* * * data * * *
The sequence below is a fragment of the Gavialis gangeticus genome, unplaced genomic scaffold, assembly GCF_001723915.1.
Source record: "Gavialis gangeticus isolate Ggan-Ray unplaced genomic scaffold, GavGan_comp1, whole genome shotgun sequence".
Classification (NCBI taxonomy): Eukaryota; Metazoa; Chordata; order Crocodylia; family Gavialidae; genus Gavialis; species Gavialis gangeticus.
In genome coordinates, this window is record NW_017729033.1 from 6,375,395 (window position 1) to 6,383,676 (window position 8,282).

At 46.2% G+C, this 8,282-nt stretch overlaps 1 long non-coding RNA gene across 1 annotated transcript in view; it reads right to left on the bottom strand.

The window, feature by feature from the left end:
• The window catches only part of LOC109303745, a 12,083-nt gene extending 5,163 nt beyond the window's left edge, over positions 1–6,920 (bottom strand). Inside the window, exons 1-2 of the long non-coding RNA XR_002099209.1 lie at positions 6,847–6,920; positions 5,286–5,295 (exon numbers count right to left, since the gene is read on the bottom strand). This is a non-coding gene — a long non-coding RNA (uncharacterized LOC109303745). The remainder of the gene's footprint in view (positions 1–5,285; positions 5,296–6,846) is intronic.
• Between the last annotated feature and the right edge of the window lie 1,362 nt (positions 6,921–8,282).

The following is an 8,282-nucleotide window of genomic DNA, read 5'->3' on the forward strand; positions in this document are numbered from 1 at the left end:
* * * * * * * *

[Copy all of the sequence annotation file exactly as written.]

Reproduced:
The sequence below is a fragment of the Gavialis gangeticus genome, unplaced genomic scaffold, assembly GCF_001723915.1.
Source record: "Gavialis gangeticus isolate Ggan-Ray unplaced genomic scaffold, GavGan_comp1, whole genome shotgun sequence".
Classification (NCBI taxonomy): Eukaryota; Metazoa; Chordata; order Crocodylia; family Gavialidae; genus Gavialis; species Gavialis gangeticus.
In genome coordinates, this window is record NW_017729033.1 from 6,375,395 (window position 1) to 6,383,676 (window position 8,282).

At 46.2% G+C, this 8,282-nt stretch overlaps 1 long non-coding RNA gene across 1 annotated transcript in view; it reads right to left on the bottom strand.

The window, feature by feature from the left end:
• The window catches only part of LOC109303745, a 12,083-nt gene extending 5,163 nt beyond the window's left edge, over positions 1–6,920 (bottom strand). Inside the window, exons 1-2 of the long non-coding RNA XR_002099209.1 lie at positions 6,847–6,920; positions 5,286–5,295 (exon numbers count right to left, since the gene is read on the bottom strand). This is a non-coding gene — a long non-coding RNA (uncharacterized LOC109303745). The remainder of the gene's footprint in view (positions 1–5,285; positions 5,296–6,846) is intronic.
• Between the last annotated feature and the right edge of the window lie 1,362 nt (positions 6,921–8,282).

The following is an 8,282-nucleotide window of genomic DNA, read 5'->3' on the forward strand; positions in this document are numbered from 1 at the left end: